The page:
hat are the main components of the plan?
- A $175bn employee payroll tax holiday that would halve the tax rate to 3.1 per cent in 2012.
- A $65bn employer payroll tax holiday to encourage small businesses to hire more workers. The proposals include halving employer payroll taxes for the first $5m of a company's wage bill in 2012. Obama also wants a complete payroll tax holiday for increasing the size of the payroll by up to $50m above the previous year, either by hiring new employees or raising the salaries of the existing workforce.
- $85bn in aid for state and local governments to keep teachers, firefighters and police officers in their jobs and to modernise schools and community colleges.
- $15bn to rehabilitate and refurbish vacant and foreclosed homes.
- $5bn to help low-income youths and adult workers, supporting summer and year-round jobs for young people.
- $50bn to invest in highways, transit, rail and aviation, including upgrading US airports.
- $10bn to capitalise an infrastructure bank to leverage private and public infrastructure investment "without earmarks or traditional influence", the White House says.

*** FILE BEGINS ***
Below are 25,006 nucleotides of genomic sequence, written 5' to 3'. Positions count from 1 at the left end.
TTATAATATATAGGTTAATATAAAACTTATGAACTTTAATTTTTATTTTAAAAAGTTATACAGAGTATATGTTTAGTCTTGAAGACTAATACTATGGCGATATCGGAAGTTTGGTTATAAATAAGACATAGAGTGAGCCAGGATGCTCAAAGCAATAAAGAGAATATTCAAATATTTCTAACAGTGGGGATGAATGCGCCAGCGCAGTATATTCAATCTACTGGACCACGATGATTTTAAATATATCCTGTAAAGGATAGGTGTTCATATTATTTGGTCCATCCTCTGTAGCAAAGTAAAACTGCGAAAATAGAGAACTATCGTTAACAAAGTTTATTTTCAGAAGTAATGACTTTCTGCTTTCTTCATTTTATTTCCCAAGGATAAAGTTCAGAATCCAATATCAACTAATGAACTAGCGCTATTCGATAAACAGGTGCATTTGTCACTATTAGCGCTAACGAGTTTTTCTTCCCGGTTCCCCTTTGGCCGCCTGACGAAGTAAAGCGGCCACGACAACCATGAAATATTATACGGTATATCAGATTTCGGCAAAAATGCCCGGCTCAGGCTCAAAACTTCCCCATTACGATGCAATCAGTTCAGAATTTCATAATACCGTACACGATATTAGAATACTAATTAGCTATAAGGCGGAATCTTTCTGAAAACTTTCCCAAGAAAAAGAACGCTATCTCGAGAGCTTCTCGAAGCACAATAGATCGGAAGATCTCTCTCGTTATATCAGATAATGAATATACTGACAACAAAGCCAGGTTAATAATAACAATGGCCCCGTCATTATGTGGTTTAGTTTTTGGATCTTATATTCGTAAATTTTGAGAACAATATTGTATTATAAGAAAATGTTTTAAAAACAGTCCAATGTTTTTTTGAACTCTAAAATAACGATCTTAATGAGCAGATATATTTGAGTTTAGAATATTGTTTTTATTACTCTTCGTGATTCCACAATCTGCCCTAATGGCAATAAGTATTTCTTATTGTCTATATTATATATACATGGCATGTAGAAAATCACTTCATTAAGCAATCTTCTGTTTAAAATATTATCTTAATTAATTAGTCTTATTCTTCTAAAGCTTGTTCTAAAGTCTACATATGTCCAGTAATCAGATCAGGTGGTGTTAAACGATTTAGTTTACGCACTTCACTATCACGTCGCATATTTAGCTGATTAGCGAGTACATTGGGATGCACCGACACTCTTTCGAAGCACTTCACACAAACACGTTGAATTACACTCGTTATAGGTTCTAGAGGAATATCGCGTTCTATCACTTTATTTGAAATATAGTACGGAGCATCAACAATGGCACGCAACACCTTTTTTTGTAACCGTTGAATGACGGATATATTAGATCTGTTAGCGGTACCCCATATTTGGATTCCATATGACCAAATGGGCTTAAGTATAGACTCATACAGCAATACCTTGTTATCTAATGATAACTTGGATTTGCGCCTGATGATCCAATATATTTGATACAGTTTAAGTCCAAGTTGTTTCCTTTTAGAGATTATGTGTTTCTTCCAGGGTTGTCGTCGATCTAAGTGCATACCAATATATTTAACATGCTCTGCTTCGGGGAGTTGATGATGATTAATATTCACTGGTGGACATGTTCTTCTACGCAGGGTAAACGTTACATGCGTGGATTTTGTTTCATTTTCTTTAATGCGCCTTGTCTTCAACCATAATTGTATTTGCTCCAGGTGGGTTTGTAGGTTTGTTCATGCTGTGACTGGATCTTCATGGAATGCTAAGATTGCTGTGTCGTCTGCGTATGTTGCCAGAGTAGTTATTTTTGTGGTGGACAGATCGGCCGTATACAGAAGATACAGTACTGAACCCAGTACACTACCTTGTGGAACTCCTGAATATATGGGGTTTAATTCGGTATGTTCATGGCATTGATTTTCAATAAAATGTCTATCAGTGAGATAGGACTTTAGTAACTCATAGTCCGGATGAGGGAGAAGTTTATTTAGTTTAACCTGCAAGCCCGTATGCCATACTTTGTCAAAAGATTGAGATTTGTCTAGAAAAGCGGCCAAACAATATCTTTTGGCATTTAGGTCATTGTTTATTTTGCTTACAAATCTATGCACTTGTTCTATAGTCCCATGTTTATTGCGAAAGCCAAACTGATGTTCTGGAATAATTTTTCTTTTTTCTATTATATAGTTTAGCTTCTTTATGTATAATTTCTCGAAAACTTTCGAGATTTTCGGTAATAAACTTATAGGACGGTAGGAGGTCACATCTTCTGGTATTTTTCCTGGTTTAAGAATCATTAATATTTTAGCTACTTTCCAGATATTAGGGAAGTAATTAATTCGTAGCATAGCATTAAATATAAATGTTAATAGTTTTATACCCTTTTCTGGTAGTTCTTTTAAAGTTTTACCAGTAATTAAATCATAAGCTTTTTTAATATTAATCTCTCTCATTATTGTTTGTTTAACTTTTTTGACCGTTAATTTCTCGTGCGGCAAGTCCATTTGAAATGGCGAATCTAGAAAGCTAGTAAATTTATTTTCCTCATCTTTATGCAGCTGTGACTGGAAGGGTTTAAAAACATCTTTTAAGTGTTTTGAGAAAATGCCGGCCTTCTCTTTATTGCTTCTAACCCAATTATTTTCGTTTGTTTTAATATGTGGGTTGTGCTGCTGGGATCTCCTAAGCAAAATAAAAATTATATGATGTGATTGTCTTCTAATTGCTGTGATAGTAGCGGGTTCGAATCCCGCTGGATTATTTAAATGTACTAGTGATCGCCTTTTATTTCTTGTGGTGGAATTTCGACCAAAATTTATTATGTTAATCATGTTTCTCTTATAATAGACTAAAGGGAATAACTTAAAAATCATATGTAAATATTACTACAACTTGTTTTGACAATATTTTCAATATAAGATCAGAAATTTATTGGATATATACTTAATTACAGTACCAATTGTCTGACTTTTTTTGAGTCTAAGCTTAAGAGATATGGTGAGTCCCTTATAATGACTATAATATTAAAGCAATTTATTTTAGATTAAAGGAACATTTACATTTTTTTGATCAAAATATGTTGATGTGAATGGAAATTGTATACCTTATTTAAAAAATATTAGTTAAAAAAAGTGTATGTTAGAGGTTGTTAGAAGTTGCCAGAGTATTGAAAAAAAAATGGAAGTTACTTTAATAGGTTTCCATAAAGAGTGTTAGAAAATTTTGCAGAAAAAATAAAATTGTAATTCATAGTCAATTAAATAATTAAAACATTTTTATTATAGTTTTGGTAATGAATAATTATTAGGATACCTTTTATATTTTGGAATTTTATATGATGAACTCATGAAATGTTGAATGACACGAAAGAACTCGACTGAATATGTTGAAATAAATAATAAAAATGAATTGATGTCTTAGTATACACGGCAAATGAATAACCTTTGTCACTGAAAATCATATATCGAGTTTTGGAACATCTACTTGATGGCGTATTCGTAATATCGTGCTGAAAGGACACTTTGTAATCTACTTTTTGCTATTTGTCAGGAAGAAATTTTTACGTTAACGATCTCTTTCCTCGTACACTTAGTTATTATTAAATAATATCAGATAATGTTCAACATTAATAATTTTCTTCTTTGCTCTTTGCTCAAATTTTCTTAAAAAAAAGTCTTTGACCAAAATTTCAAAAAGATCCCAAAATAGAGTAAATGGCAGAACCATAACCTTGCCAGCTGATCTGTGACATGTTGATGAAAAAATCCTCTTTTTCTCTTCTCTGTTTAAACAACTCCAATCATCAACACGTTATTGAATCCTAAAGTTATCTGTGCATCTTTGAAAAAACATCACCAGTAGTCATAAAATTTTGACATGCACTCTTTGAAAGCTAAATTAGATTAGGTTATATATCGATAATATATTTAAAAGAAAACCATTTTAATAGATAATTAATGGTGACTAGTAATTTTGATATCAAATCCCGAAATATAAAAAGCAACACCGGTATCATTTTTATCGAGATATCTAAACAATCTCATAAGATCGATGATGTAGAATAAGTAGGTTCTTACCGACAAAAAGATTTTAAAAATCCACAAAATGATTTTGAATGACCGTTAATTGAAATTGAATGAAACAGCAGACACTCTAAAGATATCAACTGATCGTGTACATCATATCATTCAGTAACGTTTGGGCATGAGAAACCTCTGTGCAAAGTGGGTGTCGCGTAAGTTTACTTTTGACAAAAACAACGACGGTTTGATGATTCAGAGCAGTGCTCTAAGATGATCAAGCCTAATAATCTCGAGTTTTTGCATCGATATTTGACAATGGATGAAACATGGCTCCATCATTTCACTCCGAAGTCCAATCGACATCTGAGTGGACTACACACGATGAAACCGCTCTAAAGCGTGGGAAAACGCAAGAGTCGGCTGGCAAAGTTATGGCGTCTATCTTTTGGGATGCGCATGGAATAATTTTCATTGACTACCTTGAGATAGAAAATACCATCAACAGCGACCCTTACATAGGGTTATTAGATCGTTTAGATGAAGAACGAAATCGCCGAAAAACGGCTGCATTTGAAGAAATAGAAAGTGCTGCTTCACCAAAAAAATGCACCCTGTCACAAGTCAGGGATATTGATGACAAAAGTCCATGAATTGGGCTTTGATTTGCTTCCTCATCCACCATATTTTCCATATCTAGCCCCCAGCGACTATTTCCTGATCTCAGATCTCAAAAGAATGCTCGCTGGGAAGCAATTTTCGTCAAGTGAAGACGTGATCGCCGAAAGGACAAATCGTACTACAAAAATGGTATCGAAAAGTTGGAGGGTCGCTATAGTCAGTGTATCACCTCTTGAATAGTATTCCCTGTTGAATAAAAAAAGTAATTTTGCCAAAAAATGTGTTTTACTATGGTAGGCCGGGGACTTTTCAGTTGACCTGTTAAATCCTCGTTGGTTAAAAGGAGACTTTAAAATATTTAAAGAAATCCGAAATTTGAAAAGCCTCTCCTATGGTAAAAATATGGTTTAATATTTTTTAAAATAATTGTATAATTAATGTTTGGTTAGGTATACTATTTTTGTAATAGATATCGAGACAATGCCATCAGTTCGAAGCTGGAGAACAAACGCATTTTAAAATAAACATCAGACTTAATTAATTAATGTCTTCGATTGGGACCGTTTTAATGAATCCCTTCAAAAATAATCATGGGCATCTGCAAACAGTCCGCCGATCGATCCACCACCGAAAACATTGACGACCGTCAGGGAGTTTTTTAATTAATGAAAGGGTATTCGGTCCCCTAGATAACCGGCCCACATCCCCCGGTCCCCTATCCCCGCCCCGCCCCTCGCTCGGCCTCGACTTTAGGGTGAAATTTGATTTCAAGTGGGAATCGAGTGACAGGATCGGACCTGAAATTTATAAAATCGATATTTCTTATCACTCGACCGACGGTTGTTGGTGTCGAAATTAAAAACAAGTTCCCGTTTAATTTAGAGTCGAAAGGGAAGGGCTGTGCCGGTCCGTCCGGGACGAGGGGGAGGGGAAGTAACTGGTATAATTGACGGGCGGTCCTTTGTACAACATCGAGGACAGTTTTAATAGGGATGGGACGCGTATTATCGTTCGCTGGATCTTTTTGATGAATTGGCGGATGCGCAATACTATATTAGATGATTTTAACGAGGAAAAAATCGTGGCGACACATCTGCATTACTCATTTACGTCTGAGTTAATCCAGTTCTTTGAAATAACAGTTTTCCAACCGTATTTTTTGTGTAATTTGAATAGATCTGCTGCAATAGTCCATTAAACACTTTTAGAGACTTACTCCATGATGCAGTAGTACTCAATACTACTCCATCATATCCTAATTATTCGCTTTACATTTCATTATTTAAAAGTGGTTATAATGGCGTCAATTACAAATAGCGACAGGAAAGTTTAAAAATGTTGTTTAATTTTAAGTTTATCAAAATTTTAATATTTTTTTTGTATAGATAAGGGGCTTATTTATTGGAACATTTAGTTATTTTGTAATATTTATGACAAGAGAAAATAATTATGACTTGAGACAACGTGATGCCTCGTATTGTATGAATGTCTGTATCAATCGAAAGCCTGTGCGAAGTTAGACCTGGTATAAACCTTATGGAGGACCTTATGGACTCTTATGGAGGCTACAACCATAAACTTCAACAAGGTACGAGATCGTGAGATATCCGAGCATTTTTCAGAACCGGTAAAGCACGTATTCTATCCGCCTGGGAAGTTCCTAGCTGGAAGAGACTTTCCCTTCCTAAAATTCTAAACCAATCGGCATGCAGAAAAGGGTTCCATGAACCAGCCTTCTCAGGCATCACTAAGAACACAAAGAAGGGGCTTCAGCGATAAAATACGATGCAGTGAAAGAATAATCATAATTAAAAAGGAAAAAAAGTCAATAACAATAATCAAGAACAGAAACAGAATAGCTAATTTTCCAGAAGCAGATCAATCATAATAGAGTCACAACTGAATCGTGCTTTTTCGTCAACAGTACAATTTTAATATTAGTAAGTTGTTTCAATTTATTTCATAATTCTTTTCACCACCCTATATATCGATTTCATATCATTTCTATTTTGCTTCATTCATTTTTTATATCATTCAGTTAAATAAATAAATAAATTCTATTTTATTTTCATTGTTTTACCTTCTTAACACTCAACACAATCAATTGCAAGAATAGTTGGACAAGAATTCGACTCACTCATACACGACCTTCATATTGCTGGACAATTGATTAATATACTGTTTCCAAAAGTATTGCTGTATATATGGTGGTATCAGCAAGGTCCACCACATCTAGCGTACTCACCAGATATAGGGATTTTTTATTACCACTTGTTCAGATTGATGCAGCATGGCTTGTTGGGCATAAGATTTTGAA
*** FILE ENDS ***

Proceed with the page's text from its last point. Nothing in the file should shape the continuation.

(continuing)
- $58bn to extend unemployment insurance, along with help for the long-term unemployed.
These are really big numbers. Overall, the proposals could create upwards of two million jobs and give a boost of perhaps 2 per cent to GDP. In the UK, George Osborne has claimed that the US is in an entirely different position from the UK, as the dollar is a reserve currency and can get away with a slower pace of deficit reduction. I don't buy that - and neither does the OECD nor the IMF, both of which have made it clear that it is appropriate to slow the speed of austerity. The bad unemployment numbers suggest that Osborne had better have his own jobs plan "shovel-ready".
In other news, the Institute for Fiscal Studies announced that the UK government's deficit reduction programme will lower living standards by more than 10 per cent over the next three years. Crucially, it found that those on the lowest incomes would also suffer most tax increases and spending cuts. This will inevitably lead to increases in inequality and poverty.
All of this came in the same week as 20 economists argued in a letter to the Financial Times that it was time to lower the 50p top tax rate. They claimed that "the economic damage it causes means that it is against the interests even of ordinary workers who don't pay it".
That is not true. We don't even know at this point how much the tax is raising, or the scale of any such disincentive effects. Shamefully, the move smacks of self-interest. People care about fairness, and the removal of the rate would widen social divisions at a time when most are struggling. Thankfully there were calmer voices, including that of the former Marks & Spencer chairman Stuart Rose, who argued that this was not the right thing to do. It isn't.
David Blanchflower is the NS economics editor and professor at Dartmouth College, New Hampshire, and the University of Stirling